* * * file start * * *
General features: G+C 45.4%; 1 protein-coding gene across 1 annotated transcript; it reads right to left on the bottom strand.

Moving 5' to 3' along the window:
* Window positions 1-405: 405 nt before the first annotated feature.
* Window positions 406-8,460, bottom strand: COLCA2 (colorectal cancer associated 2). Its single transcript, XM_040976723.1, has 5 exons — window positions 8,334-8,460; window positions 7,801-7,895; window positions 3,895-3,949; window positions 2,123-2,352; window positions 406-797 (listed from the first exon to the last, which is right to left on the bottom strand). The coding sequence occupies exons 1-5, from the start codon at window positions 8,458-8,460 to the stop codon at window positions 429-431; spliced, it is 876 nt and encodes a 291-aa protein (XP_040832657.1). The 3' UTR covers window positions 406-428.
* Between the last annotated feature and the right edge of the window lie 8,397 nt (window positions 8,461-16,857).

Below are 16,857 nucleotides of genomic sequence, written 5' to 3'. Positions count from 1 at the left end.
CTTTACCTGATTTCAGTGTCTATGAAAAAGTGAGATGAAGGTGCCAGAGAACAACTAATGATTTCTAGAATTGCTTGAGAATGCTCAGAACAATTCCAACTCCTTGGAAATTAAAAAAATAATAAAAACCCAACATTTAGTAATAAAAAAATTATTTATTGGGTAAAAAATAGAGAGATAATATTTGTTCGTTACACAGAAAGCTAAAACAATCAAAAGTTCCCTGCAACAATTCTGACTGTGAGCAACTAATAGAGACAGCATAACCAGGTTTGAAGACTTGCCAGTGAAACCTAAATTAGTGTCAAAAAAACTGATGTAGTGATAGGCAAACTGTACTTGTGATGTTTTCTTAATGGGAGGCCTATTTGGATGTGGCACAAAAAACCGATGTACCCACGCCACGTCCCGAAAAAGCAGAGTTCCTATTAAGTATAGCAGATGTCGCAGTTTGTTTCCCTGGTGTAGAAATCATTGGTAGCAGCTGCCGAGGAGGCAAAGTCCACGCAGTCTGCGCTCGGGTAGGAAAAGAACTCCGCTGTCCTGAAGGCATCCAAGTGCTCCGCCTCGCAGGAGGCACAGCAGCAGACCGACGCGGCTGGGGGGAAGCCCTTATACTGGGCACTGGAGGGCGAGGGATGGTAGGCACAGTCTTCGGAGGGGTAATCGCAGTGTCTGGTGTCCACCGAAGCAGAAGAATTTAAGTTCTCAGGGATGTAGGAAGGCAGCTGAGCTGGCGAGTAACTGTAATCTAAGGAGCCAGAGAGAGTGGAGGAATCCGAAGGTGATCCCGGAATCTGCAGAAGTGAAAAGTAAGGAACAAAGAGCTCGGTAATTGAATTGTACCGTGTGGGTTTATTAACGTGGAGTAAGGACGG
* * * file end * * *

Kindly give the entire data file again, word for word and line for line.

General features: G+C 45.4%; 1 protein-coding gene across 1 annotated transcript; it reads right to left on the bottom strand.

Moving 5' to 3' along the window:
* Window positions 1-405: 405 nt before the first annotated feature.
* Window positions 406-8,460, bottom strand: COLCA2 (colorectal cancer associated 2). Its single transcript, XM_040976723.1, has 5 exons — window positions 8,334-8,460; window positions 7,801-7,895; window positions 3,895-3,949; window positions 2,123-2,352; window positions 406-797 (listed from the first exon to the last, which is right to left on the bottom strand). The coding sequence occupies exons 1-5, from the start codon at window positions 8,458-8,460 to the stop codon at window positions 429-431; spliced, it is 876 nt and encodes a 291-aa protein (XP_040832657.1). The 3' UTR covers window positions 406-428.
* Between the last annotated feature and the right edge of the window lie 8,397 nt (window positions 8,461-16,857).

Below are 16,857 nucleotides of genomic sequence, written 5' to 3'. Positions count from 1 at the left end.
CTTTACCTGATTTCAGTGTCTATGAAAAAGTGAGATGAAGGTGCCAGAGAACAACTAATGATTTCTAGAATTGCTTGAGAATGCTCAGAACAATTCCAACTCCTTGGAAATTAAAAAAATAATAAAAACCCAACATTTAGTAATAAAAAAATTATTTATTGGGTAAAAAATAGAGAGATAATATTTGTTCGTTACACAGAAAGCTAAAACAATCAAAAGTTCCCTGCAACAATTCTGACTGTGAGCAACTAATAGAGACAGCATAACCAGGTTTGAAGACTTGCCAGTGAAACCTAAATTAGTGTCAAAAAAACTGATGTAGTGATAGGCAAACTGTACTTGTGATGTTTTCTTAATGGGAGGCCTATTTGGATGTGGCACAAAAAACCGATGTACCCACGCCACGTCCCGAAAAAGCAGAGTTCCTATTAAGTATAGCAGATGTCGCAGTTTGTTTCCCTGGTGTAGAAATCATTGGTAGCAGCTGCCGAGGAGGCAAAGTCCACGCAGTCTGCGCTCGGGTAGGAAAAGAACTCCGCTGTCCTGAAGGCATCCAAGTGCTCCGCCTCGCAGGAGGCACAGCAGCAGACCGACGCGGCTGGGGGGAAGCCCTTATACTGGGCACTGGAGGGCGAGGGATGGTAGGCACAGTCTTCGGAGGGGTAATCGCAGTGTCTGGTGTCCACCGAAGCAGAAGAATTTAAGTTCTCAGGGATGTAGGAAGGCAGCTGAGCTGGCGAGTAACTGTAATCTAAGGAGCCAGAGAGAGTGGAGGAATCCGAAGGTGATCCCGGAATCTGCAGAAGTGAAAAGTAAGGAACAAAGAGCTCGGTAATTGAATTGTACCGTGTGGGTTTATTAACGTGGAGTAAGGACGG